Family visit for killers not a rarity Program draws ire of victims' group

April 23, 1993|By Michael James | Michael James,Staff Writer

More than a dozen convicted murderers serving life sentences in Maryland prisons are routinely rewarded for good behavior with passes to visit their families -- a fact that has outraged crime victims.

The issue of which inmates get leave came to light this week when convicted cop killer Samuel Veney escaped while visiting his son in Towson. Family leave is available to all prisoners except those sentenced to death or life without parole.

"I didn't even know there was such a thing," said Carol Cooper, 45, the daughter of Baltimore police Sgt. Jack Lee Cooper, the man Veney shot to death on Christmas morning in 1964.

"You can be convicted and sentenced to life, yet you can still go visit your son or your mother? What kind of an example is that?" Mrs. Cooper said. "My Dad doesn't get to come visit us on the weekend. This isn't justice."

But the policy is ardently defended by state corrections officials, who said Veney and 13 others had earned a right to the passes and that the program gives a rehabilitated inmate a shot at returning to society.

"We still feel that it's a viable and realistic program. It doesn't look at this time that there's going to be any change in it," said Cpl. J. Scott McCauley, a state prisons spokesman.

Veney, 54, has been a model prisoner throughout his time behind bars, and won kudos from prison officials for protecting teachers during two inmate uprisings at the Maryland Penitentiary in the 1970s.

He was on his 18th family leave over the past two years when he failed to return Sunday night, and his whereabouts were still unknown last night.

The concept of a killer being given a two-day pass has been assailed by victims' rights advocates, who not only object to the program but also to the state's claim that victims' families can't be notified because of privacy laws.

"We're told we're not privileged to know [when a pass is given.] That really upsets us. I certainly would like to know if the person who killed my first husband is out on the street," said Sally Ransom Knecht, Baltimore County representative for the Stephanie Roper Foundation, a victims' rights group. The nonprofit organization was founded by Roberta Roper, whose daughter, Stephanie, was murdered in 1982.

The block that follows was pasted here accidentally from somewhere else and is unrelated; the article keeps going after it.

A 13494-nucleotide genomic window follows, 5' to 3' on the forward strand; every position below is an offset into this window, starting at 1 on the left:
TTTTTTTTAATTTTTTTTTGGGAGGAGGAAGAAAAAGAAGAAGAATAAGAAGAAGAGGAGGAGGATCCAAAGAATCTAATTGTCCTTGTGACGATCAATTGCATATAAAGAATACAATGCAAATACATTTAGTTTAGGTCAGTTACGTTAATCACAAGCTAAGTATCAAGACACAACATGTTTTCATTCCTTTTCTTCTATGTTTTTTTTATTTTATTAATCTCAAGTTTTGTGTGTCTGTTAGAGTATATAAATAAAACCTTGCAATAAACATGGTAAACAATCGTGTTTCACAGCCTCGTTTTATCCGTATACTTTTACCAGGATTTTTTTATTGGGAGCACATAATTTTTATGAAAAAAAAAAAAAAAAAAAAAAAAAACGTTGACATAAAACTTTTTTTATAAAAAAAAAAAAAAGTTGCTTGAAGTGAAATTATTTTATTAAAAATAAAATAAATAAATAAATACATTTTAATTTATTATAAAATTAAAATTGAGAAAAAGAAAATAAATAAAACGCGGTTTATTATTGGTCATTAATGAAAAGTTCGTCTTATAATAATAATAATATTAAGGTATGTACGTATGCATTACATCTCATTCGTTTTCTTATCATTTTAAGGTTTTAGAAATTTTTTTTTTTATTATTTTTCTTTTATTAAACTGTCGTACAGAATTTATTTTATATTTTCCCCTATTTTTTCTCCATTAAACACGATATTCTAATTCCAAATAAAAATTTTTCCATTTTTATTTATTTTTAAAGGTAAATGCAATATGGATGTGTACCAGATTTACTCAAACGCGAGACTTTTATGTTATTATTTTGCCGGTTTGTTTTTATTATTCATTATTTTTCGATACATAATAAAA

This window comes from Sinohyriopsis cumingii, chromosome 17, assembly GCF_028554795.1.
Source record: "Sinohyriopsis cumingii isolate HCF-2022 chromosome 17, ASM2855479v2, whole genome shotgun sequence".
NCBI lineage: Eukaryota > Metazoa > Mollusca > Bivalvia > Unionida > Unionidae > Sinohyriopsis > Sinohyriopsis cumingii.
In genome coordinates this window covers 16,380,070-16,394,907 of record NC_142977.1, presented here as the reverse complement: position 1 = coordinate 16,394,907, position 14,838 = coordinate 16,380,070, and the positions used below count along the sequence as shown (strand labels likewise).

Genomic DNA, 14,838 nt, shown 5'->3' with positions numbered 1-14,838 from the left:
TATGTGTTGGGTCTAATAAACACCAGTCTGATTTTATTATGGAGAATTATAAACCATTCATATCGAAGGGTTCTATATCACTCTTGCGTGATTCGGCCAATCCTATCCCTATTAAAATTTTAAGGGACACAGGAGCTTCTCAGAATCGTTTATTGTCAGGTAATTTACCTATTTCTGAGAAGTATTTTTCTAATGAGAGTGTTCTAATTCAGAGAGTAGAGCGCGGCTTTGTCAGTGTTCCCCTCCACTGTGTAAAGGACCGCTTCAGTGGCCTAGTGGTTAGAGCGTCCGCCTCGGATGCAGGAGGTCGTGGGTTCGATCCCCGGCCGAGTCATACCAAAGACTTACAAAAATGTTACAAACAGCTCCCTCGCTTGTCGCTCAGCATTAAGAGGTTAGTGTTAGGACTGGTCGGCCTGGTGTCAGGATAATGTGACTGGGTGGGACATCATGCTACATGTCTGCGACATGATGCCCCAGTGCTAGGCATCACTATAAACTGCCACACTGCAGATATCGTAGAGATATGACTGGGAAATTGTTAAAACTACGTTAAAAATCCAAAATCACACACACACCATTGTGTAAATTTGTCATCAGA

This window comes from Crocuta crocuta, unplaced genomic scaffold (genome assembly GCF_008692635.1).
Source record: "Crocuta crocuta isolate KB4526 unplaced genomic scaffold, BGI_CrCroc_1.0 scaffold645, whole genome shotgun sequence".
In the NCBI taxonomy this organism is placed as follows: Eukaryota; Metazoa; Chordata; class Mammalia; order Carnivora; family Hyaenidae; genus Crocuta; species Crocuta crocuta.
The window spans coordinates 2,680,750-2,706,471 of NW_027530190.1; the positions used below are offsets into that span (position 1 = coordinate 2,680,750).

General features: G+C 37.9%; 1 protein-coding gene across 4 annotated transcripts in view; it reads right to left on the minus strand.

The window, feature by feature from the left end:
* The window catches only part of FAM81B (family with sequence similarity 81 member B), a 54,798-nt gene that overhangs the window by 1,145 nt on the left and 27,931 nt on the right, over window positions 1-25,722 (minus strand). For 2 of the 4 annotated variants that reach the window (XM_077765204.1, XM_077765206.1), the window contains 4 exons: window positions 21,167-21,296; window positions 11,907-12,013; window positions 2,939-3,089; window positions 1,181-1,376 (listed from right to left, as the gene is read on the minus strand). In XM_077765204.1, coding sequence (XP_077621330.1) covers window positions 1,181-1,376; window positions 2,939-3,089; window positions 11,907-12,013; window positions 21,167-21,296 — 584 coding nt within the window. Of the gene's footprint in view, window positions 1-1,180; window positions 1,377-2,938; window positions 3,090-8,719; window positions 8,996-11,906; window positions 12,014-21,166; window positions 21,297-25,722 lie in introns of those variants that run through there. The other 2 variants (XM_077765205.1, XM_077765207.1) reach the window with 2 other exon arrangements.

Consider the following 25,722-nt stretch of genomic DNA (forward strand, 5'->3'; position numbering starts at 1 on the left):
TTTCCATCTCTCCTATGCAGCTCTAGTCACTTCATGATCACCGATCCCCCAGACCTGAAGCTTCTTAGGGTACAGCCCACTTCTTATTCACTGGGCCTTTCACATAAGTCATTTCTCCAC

Since the Veney case hit the news, several victims have complained to the Roper Foundation about the family leave policy. Mrs. Cooper, who lives in Baltimore County, also questioned the policy, and the state's refusal to alert families.

"I would have gone through life and never known he [Veney] was being let out," she said. "We have a right to know what's going on in our own nightmare. They say Veney didn't want to die in jail. Well, my father didn't want to die in the gutter."

Prison officials refused to release the names of any of the other 13 convicted killers receiving passes, citing privacy concerns.

One of those convicted killers has received 54 family passes, and three others have earned 40 or more passes, correctional officials said. Most of the others have been given between 10 and 30 passes.

Veney has spent the past 10 years in a work-release program and started earning family leave two years ago, correctional officials said.

Like the others in the family leave program, Veney had met the criteria for earning a pass -- participating in work-release, having an excellent conduct record, and being due for a parole hearing within a year.

Initially sentenced to death, Veney won a commutation to life imprisonment in 1973 -- before Maryland had a life-without-parole sentence.

A talented artist who taught oil painting and pottery in prison art classes, Veney helped to quell two riots at the penitentiary in 1972 and 1979, according to those who were there.

Carolyn Buser, education supervisor at the Maryland Correctional Institution for Women, was the principal of the school at the penitentiary when the 1979 riot occurred.

"It was a three-hour episode in which the school was marooned in the middle of the yard," she recalled. "The officers were unable to cross the yard to come get us. Sam made sure nobody got in the building and he took charge, keeping things calm inside. The inmates wouldn't come in because they knew he was there. It was because of his stature in the institution."

She said she was not at the 1972 riot, "but it was commonly known that he helped out in that, too. He was very concerned for several of the teachers, a reading teacher in particular."

Correctional officials said there is no indication of any error in the handling of Veney's work release or family leave.

"It is clear that nothing in our records, or his behavior prior to the recent family leave, would have predicted recent events," state Division of Correction Commissioner Richard A. Lanham Sr. wrote in a memo sent Wednesday to Bishop L. Robinson, Maryland's public safety secretary.

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